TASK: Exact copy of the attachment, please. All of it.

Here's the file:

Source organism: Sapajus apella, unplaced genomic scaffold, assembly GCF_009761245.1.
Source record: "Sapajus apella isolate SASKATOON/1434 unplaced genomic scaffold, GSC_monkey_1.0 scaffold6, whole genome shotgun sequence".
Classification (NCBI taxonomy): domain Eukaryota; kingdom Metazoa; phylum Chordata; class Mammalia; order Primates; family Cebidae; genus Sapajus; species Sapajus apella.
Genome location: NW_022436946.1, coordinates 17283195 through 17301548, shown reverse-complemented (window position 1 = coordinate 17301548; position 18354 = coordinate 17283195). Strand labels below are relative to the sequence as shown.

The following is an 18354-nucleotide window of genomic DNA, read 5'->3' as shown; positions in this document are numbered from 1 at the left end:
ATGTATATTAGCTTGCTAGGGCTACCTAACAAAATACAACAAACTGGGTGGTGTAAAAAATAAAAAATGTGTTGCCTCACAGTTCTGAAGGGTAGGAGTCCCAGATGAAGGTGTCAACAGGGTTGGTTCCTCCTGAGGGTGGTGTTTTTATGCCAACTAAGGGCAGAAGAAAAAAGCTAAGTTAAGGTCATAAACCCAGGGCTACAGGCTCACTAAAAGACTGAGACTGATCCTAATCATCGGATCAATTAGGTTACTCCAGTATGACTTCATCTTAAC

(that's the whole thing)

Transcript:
Source organism: Sapajus apella, unplaced genomic scaffold, assembly GCF_009761245.1.
Source record: "Sapajus apella isolate SASKATOON/1434 unplaced genomic scaffold, GSC_monkey_1.0 scaffold6, whole genome shotgun sequence".
Classification (NCBI taxonomy): domain Eukaryota; kingdom Metazoa; phylum Chordata; class Mammalia; order Primates; family Cebidae; genus Sapajus; species Sapajus apella.
Genome location: NW_022436946.1, coordinates 17283195 through 17301548, shown reverse-complemented (window position 1 = coordinate 17301548; position 18354 = coordinate 17283195). Strand labels below are relative to the sequence as shown.

The following is an 18354-nucleotide window of genomic DNA, read 5'->3' as shown; positions in this document are numbered from 1 at the left end:
ATGTATATTAGCTTGCTAGGGCTACCTAACAAAATACAACAAACTGGGTGGTGTAAAAAATAAAAAATGTGTTGCCTCACAGTTCTGAAGGGTAGGAGTCCCAGATGAAGGTGTCAACAGGGTTGGTTCCTCCTGAGGGTGGTGTTTTTATGCCAACTAAGGGCAGAAGAAAAAAGCTAAGTTAAGGTCATAAACCCAGGGCTACAGGCTCACTAAAAGACTGAGACTGATCCTAATCATCGGATCAATTAGGTTACTCCAGTATGACTTCATCTTAAC